When viewing international empirical classroom materials with colleagues, implicit normativity is commonplace. It takes hard work to realize how culturally bound one’s own perceptions of classroom teaching and learning are (see Nuthall, 2005 for a very insightful argument). When seeing Swedish eighth-graders sitting without any materials in front of them in a class on linearity a few minutes after having seen US children use a rich variety of materials for learning the same thing, it is hard not to move into talking about what is good and bad. When listening to a Japanese colleague (Minoru Ohtani) explain the bio-psychological and embodied non-linear underpinnings of the Japanese approach to teaching linearity, it’s hard not to think German or Swedish teachers could benefit from some of that attitude. We also sensitized our own eyes and saw characteristics of classrooms in our own countries not easily seen before. One example of this is when Japanese colleagues saw that group work is surprisingly often used as a teaching resource in Japan when seeing pairs or triplets of students repeatedly seeking each other’s assistance without being orchestrated by the teacher, despite earlier arguing it seldom or almost never happens. It also became evident that Japanese teachers in some classrooms often instructed students to talk to their desk-mates about questions and problems posed, thus forming a group working together.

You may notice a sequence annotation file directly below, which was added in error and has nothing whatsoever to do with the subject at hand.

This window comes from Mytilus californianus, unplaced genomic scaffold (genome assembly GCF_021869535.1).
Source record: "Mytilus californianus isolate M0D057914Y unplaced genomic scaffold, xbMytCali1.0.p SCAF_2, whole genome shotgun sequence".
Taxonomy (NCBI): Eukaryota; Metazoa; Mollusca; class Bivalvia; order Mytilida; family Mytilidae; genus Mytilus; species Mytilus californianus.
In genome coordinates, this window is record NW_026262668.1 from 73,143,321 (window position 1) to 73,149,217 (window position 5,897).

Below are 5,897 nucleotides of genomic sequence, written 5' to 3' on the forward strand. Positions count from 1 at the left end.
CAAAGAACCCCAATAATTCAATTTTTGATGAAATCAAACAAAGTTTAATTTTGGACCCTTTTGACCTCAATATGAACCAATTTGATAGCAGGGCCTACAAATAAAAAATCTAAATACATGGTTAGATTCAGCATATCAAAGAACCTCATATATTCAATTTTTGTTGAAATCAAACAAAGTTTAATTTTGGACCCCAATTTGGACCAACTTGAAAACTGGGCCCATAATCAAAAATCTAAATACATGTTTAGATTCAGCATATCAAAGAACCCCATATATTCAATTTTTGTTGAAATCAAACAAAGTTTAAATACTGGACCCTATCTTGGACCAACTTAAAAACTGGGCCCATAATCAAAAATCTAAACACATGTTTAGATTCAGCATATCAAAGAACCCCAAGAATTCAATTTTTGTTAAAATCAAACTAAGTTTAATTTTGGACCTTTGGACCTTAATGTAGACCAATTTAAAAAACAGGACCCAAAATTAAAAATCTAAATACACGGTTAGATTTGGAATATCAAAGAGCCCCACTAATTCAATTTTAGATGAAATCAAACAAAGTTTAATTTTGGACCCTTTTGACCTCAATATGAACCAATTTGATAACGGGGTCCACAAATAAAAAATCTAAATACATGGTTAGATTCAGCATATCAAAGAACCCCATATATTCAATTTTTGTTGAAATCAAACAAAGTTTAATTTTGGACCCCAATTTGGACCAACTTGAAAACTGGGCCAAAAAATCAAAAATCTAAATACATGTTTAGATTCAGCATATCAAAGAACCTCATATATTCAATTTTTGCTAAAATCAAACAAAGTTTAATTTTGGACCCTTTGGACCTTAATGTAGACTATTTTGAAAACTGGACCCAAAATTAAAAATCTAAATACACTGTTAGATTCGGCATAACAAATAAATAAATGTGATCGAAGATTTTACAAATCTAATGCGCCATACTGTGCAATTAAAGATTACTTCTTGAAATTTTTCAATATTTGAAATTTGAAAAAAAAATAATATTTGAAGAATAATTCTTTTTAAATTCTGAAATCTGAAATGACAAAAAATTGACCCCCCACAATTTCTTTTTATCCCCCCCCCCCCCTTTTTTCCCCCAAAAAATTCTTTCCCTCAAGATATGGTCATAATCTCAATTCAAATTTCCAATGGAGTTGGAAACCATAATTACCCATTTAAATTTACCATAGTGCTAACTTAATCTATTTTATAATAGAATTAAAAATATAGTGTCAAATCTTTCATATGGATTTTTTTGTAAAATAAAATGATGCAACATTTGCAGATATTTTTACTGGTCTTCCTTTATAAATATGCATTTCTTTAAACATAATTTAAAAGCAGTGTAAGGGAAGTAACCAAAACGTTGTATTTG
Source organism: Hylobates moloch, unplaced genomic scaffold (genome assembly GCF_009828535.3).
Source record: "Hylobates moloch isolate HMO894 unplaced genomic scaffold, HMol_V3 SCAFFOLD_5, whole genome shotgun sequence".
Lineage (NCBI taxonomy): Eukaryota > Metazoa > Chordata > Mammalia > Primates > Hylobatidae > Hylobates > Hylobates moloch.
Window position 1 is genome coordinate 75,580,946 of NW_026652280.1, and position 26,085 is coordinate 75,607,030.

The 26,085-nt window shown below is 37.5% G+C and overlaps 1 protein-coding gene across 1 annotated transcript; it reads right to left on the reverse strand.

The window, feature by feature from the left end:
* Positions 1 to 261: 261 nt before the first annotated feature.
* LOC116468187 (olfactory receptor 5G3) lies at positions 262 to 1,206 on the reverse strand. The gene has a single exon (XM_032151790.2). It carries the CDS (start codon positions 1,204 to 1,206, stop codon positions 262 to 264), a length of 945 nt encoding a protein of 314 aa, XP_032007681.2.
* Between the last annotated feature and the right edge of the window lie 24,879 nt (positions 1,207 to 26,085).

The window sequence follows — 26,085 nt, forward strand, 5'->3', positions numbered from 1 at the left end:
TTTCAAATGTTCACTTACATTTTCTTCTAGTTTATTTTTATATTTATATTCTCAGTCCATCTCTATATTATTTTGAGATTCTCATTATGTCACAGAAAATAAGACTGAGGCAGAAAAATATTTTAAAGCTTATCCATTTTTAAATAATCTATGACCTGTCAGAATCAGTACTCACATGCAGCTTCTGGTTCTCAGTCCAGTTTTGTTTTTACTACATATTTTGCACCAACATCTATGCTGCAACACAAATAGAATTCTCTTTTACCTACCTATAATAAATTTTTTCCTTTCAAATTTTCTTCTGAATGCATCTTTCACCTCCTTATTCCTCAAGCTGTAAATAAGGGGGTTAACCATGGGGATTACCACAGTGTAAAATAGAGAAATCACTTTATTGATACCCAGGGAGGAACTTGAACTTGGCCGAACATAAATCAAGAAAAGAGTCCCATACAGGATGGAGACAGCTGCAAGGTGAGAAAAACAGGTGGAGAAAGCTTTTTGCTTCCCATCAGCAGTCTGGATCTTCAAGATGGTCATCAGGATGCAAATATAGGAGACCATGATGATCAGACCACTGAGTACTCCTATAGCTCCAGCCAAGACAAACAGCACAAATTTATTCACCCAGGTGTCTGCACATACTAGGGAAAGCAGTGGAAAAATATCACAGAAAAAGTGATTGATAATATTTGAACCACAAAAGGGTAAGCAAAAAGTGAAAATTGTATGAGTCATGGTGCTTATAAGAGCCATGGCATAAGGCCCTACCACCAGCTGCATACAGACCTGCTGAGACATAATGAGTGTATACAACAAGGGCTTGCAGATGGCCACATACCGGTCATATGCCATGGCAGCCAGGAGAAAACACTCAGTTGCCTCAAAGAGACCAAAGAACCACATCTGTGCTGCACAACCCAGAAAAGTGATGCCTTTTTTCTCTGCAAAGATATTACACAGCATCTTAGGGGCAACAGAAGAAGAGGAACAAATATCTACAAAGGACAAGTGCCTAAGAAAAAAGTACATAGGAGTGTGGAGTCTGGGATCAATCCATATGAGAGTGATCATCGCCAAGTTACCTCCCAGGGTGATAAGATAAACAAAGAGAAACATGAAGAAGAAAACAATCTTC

Discussions such as these take place all the time when international academics meet. Most of the time, the evidence provided for arguments that are sometimes also heated is anecdotal. Sometimes it is based on having viewed a short clip or seen something in a newspaper article. With the risk of being too sweeping, the ensuing discussions are often more focused on either using the observations as support for the argument that the teaching carried out in one’s own country indeed is superior, or on using the observations for exotifying praising of the teaching carried out in some other, presumably superior (often Asian) country.

In LPS, this was not the case. Because of the marathon labour with data, we actually knew what happened in the classrooms, and we also knew that others knew. This shared common knowledge (cf. Edwards & Mercer, 1987), created through a culture of mutual respect and trust, made it possible for us from Sweden to remind our Japanese colleagues of all the off-task student chatter also taking place in lessons where linearity is physio-psychologically grounded. Further if these seemingly ‘off-task’ activities of students are scrutinized in detail they might not turn out to be off-task at all (Emanuelsson & Sahlström, 2006). Or it could happen for our Japanese colleagues to realise that some of the practices thought to be somewhat unique to their classrooms also occurred frequently in other countries. And when having these discussions, we were able to refer to sequences and instances, and to pull up these materials and actually have a look. There was, we argue, a unique community of international research practice, built on hours and hours of video data, and all that ensued from making them happen.

Discussion